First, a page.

The book is available at UCC bookstore, so I guess that, despite being published more than 30 years ago, it still has utility for studenting. Although I can't imagine many students will be happy to lay out €46.40 to secure their own copy. It is certainly an academic book and the vocabulary takes no prisoners [Skeuomorp, indeed] but it is also profusely illustrated with photographs [see R], maps and archaeological drawings. Prof Edwards makes the case that the decoration owes much of its inspiration to metal-workers, who were masters of filigree and wire-working. Think about all the torcs, brooches and chalices which fill Ireland's museums: so much delicate, fussy detail far and away from the object's strict utility.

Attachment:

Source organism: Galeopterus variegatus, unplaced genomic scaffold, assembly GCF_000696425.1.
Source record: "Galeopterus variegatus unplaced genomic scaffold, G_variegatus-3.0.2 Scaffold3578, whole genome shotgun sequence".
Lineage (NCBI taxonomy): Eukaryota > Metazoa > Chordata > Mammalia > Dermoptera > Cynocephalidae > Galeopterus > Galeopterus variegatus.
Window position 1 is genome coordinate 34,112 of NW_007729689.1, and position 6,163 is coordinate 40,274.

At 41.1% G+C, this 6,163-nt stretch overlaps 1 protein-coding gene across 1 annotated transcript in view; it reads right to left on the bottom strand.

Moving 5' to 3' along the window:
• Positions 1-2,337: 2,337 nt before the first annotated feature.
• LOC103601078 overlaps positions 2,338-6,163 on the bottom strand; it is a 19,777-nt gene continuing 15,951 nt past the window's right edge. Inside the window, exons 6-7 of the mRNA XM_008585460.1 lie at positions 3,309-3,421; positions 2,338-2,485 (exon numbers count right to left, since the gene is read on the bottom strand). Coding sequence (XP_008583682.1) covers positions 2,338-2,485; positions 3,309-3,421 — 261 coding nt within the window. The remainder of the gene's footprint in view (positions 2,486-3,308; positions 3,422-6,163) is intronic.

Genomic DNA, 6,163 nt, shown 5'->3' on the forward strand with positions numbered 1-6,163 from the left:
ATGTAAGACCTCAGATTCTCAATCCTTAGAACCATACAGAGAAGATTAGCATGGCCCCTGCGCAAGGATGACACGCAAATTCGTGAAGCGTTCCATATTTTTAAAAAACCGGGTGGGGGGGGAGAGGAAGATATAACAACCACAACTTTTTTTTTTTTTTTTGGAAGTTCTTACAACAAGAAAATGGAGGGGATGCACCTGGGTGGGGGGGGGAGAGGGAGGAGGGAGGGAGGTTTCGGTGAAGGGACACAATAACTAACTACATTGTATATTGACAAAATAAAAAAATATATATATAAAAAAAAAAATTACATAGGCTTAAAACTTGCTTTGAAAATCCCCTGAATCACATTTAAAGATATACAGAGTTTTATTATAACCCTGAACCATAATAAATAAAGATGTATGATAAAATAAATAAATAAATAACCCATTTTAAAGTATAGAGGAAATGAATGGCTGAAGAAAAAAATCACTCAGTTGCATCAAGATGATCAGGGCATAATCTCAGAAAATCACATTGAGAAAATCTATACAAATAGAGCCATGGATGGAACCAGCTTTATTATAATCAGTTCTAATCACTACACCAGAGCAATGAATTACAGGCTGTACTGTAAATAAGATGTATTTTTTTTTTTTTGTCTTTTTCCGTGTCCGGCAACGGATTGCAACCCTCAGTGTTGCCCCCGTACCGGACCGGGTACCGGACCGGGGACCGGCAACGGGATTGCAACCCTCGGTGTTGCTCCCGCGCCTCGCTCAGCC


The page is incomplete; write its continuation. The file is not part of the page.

You can just hear The Bish, instructing the poor stone mason. "see this chalice, my man, this wire-work edging is the latest thing in Armagh; I want you to include something at least as good in the cross which I have ordered". Maybe the mason rose to the challenge without grumbling; maybe he cursed the day he undertook the commission but he delivered! even the zoom in on the detail doesn't do justice to the fine-work which is a miracle in stone. Megalithic Ireland has better pictures.